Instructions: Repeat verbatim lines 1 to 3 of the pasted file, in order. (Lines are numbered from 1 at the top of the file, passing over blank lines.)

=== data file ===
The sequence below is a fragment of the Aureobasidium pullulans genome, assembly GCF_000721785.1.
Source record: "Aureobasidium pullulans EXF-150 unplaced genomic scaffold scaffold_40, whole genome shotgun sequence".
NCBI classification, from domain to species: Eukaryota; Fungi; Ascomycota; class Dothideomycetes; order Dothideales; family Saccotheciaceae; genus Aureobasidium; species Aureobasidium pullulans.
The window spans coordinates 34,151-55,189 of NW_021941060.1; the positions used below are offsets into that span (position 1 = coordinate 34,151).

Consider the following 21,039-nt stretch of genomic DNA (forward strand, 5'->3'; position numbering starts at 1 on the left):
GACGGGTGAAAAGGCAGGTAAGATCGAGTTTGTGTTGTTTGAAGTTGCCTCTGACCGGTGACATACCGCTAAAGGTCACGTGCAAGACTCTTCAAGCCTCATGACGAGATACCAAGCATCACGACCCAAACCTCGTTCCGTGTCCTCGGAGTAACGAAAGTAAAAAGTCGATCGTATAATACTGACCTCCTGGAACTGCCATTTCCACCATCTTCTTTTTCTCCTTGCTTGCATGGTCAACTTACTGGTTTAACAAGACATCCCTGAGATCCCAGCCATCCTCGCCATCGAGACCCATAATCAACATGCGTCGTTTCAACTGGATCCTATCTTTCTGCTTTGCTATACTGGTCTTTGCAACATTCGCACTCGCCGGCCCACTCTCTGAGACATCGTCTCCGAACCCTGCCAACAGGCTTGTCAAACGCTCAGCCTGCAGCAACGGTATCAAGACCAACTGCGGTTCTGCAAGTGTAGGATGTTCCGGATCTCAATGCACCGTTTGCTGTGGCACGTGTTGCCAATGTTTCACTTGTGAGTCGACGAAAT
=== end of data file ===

The sequence below is a fragment of the Aureobasidium pullulans genome, assembly GCF_000721785.1.
Source record: "Aureobasidium pullulans EXF-150 unplaced genomic scaffold scaffold_40, whole genome shotgun sequence".
NCBI classification, from domain to species: Eukaryota; Fungi; Ascomycota; class Dothideomycetes; order Dothideales; family Saccotheciaceae; genus Aureobasidium; species Aureobasidium pullulans.